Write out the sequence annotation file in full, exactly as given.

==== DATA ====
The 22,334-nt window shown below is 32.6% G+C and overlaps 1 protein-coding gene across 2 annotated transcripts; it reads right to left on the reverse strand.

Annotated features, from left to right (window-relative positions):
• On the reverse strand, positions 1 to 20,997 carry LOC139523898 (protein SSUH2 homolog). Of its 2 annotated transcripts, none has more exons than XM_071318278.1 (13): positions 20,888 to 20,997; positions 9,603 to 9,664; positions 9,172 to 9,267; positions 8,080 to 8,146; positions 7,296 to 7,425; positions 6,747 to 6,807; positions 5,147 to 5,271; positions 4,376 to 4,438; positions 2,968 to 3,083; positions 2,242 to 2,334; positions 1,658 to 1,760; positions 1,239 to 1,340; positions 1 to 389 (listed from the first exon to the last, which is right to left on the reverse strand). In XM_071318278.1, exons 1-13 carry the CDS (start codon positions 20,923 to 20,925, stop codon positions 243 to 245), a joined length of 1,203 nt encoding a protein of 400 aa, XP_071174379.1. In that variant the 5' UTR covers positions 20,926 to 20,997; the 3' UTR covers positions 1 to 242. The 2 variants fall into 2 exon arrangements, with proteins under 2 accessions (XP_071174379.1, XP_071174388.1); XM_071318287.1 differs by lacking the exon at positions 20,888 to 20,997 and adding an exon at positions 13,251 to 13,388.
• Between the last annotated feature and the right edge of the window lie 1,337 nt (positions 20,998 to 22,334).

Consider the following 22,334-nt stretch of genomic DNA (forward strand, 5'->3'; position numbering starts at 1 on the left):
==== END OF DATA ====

The 22,334-nt window shown below is 32.6% G+C and overlaps 1 protein-coding gene across 2 annotated transcripts; it reads right to left on the reverse strand.

Annotated features, from left to right (window-relative positions):
• On the reverse strand, positions 1 to 20,997 carry LOC139523898 (protein SSUH2 homolog). Of its 2 annotated transcripts, none has more exons than XM_071318278.1 (13): positions 20,888 to 20,997; positions 9,603 to 9,664; positions 9,172 to 9,267; positions 8,080 to 8,146; positions 7,296 to 7,425; positions 6,747 to 6,807; positions 5,147 to 5,271; positions 4,376 to 4,438; positions 2,968 to 3,083; positions 2,242 to 2,334; positions 1,658 to 1,760; positions 1,239 to 1,340; positions 1 to 389 (listed from the first exon to the last, which is right to left on the reverse strand). In XM_071318278.1, exons 1-13 carry the CDS (start codon positions 20,923 to 20,925, stop codon positions 243 to 245), a joined length of 1,203 nt encoding a protein of 400 aa, XP_071174379.1. In that variant the 5' UTR covers positions 20,926 to 20,997; the 3' UTR covers positions 1 to 242. The 2 variants fall into 2 exon arrangements, with proteins under 2 accessions (XP_071174379.1, XP_071174388.1); XM_071318287.1 differs by lacking the exon at positions 20,888 to 20,997 and adding an exon at positions 13,251 to 13,388.
• Between the last annotated feature and the right edge of the window lie 1,337 nt (positions 20,998 to 22,334).

Consider the following 22,334-nt stretch of genomic DNA (forward strand, 5'->3'; position numbering starts at 1 on the left):